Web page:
My previous placement in a nursery setting used observation as its prime method of assessing children’s knowledge, skills and understanding.
Moyles (2002, pg54) suggests observation includes listening to children as well as watching them, because listening (without joining in) offers practitioners access to investigating and understanding children’s concepts, learning and behaviour. . Observations of children are essential because each child has a unique set of abilities and talents and observations in different contexts capture these first hand.
Observing children’s interests, who they play with, what resources they enjoy playing with and decisions they make from choices provided enables adults to gain reliable information about children as individuals. The Observing What a Child is Learning approach in the Development Matters in the Early Years Foundation Stage (DfE, 2012) can support developing systematic observations, and there are a variety of pro-formas that practitioners can use to carry these out. However, in my previous placement the practitioners preferred to use snapshot observations, alongside annotated photographs to document each child’s learning. The Early Years Foundation Stage (2007) states ‘many practitioners use sticky notes to jot down brief observations and this is a practical way of recording information’, which perhaps is to reduce excessive paperwork and prolonged interactions away from the children. These observations formed part of the settings ongoing formative assessment and were recorded in each child’s Learning Journey.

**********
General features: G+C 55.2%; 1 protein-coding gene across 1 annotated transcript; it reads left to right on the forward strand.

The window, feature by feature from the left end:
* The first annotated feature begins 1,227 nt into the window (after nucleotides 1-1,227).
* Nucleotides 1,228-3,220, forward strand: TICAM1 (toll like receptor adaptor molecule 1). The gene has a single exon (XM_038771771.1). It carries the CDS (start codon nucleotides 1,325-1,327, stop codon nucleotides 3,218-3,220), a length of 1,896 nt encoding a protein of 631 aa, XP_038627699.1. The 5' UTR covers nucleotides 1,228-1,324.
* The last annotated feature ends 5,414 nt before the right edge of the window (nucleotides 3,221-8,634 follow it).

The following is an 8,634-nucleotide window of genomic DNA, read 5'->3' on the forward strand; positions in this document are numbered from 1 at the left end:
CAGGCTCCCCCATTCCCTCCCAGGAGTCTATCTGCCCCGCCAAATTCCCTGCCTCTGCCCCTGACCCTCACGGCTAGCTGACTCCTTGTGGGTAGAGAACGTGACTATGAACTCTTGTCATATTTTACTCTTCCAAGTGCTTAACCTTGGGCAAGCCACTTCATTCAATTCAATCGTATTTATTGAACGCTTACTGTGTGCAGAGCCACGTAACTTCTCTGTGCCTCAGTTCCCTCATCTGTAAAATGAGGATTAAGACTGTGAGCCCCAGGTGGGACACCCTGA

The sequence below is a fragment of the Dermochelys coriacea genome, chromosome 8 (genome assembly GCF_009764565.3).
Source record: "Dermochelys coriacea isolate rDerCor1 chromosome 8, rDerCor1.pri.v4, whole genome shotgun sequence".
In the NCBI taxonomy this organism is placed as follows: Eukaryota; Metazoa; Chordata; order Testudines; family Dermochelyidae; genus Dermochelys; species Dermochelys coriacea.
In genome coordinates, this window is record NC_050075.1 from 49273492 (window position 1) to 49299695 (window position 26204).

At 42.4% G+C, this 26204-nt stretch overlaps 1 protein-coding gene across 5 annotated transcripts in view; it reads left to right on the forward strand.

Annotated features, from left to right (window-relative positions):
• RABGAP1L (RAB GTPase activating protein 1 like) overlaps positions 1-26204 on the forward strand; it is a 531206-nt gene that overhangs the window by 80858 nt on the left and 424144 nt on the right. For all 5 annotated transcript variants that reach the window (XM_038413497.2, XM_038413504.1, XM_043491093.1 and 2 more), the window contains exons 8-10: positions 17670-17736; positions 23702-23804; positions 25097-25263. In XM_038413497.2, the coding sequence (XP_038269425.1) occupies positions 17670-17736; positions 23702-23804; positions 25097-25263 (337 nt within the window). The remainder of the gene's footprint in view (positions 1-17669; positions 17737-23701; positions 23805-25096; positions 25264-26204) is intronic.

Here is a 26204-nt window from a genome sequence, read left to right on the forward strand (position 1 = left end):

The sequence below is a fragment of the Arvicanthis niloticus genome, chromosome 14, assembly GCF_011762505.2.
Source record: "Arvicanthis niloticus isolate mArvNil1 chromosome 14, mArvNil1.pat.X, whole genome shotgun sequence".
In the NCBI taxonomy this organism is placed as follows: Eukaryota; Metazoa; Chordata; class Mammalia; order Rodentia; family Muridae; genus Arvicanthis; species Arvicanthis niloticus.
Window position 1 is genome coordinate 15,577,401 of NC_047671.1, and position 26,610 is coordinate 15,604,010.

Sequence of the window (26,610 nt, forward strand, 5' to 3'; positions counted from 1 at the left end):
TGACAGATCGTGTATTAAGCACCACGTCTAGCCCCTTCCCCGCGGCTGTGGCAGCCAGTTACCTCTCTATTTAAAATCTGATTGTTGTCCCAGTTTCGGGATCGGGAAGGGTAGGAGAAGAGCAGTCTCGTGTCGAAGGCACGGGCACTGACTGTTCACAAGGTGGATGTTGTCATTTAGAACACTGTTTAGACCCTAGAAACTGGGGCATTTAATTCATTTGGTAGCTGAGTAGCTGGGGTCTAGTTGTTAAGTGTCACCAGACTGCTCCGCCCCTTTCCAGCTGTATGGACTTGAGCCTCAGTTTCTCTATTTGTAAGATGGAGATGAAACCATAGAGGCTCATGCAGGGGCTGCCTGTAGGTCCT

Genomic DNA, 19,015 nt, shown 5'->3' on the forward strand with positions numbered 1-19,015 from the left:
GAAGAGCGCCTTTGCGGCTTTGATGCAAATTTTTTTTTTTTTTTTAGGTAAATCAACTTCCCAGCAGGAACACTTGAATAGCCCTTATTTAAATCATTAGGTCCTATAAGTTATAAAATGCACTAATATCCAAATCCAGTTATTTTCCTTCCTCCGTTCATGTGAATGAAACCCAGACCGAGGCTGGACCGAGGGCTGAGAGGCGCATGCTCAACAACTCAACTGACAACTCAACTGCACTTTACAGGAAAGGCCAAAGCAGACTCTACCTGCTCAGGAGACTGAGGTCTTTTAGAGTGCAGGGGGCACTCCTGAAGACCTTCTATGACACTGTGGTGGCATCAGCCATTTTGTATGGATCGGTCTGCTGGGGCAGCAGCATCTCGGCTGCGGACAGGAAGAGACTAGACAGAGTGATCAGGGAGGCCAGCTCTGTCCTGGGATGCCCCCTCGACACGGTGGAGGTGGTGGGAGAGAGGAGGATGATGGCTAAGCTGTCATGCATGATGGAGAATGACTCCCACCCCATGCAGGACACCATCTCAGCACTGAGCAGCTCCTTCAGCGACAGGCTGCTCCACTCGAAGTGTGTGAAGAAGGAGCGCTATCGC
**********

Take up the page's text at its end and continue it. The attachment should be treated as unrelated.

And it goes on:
There is no requirement to write a Learning Journey, although ‘there is a requirement to record observations and assessments and individual planning’ (Nevillle, 2012). Each observation was also used to highlight specific EYFS Development Matters statements met, in a table format (see appendix 1). Bruce (2011, pg207) believes a record keeping
References: Bruce, T. (2011) Early Childhood Education. 4th Edition. Oxon: Hodder Education Department for Education. (2007) Development Matters in the Early Years Foundation Stage. London: Early Education Department for Education. (2012) Development Matters in the Early Years Foundation Stage. London: Early Education Hutchin, V. (2003) Observing and assessing for the Foundation Stage Profile. Oxon: Hodder Murray Moyles J and Robinson, G. (2002) Beginning Teaching Beginning Learning in Primary Education. 2nd Edition. Berkshire: Open University Press Neville, S (2012). An Overview of the EYFS 2012 requirements for observations, assessment and planning. Available from: http://www.childmindinghelp.co.uk/freeresources/Free%20downloads/Resources/Overview%20of%20obs,%20assess%20%26%20plan.pdf [Accessed 06 April 2013]. Sharman, C, Cross, W and Vennis D. (2007) Observing Children and Young People. 4th Edition. London: Continuum International Publishing Group William, D and Black, P. (1998) Inside the Black Box. King’s College London School of Education